As Lizzie dives into this polarized world, she begins to wonder what it means to keep tending your own garden once you've seen the flames beyond its walls. When her brother becomes a father and Sylvia a recluse, Lizzie is forced to address the limits of her own experience--but still she tries to save everyone, using everything she's learned about empathy and despair, conscience and collusion, from her years of wandering the library stacks . . . And all the while the voices of the city keep floating in--funny, disturbing, and increasingly mad.

"Offill's fragmentary structure evokes an unbearable emotional intensity: something at the core of the story that cannot be narrated directly, by straight chronology, because to do so would be like looking at the sun..." --The New York Times

 

Details

  • ISBN-13: 9780385351102
  • ISBN-10: 0385351100
  • Publisher: Knopf Publishing Group
  • Publish Date: February 2020
  • Page Count: 224
  • Dimensions: 7.5 x 4.8 x 1 inches
  • Shipping Weight: 0.62 pounds


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BookPage Reviews

Weather

Lizzie Benson, the protagonist of Jenny Offill’s smart, provocative new novel, Weather, has a lot on her mind.

Lizzie has opted out of a Ph.D. program and is underemployed at a university library in Brooklyn. She is the major supporter of her younger brother, Henry, whose addictions were the primary reason Lizzie abandoned graduate school in the first place, and her husband is losing patience. She actively avoids a bigoted neighbor, is cowed by the officious crossing guard at her son’s elementary school and frets over the dwindling attendance at the workplace meditation class. Not to mention her bum knee. After the 2016 election, her pessimism increases.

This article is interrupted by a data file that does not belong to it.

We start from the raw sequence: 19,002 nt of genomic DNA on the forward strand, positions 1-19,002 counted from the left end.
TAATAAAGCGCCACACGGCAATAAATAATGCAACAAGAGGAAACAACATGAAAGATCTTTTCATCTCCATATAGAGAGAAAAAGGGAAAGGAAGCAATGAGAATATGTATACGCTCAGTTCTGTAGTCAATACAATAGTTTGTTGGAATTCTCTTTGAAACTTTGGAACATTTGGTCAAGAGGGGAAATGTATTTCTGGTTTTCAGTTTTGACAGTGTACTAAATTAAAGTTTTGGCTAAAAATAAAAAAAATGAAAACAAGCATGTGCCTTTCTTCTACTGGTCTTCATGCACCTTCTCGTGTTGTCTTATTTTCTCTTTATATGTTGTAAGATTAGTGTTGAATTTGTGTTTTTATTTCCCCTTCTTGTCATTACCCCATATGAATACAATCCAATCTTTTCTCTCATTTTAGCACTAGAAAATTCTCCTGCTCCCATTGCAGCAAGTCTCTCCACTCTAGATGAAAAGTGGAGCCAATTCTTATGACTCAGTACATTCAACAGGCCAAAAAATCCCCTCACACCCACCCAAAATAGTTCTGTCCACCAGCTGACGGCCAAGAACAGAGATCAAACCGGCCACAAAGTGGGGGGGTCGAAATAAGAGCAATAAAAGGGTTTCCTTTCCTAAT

Lizzie’s former thesis adviser, Sylvia, who is now the host of a popular “doom and gloom” environmental podcast called “Hell and High Water,” hires Lizzie to field her listeners’ questions. Lizzie finds herself spending hours in a highly polarized virtual world, addressing the concerns of survivalists, doomsday preppers, climate-change deniers and panicky environmentalists. She grows obsessed with the psychology behind disaster planning and survivalism, exacerbating the situation by web surfing and watching reality shows on extreme couponing and animism. But as worrying as these issues are, nothing quite compares to Lizzie’s enmeshed relationship with Henry, whose fragile hold on sobriety is tested by a wife and new baby.

Like Offill’s award-winning Department of Speculation, Weather is short, absorbing and disturbingly funny. Its structure—quotations, lists, jokes, articles and emails mixed with Lizzie’s trenchant observations—echoes our current fragmented world and ever-shortening attention spans. As the tensions between the doomsday predictions and everyday relationships fray and fester, Lizzie finds it more and more difficult to keep from tipping over into despair. She begins to look to her loving family for stability, even as she tests their patience.

The title itself connoting climate conditions and the human ability to withstand and survive change, Weather feels both immediate and intimate, as Lizzie’s concerns become eerily close to our own.

 

BAM Customer Reviews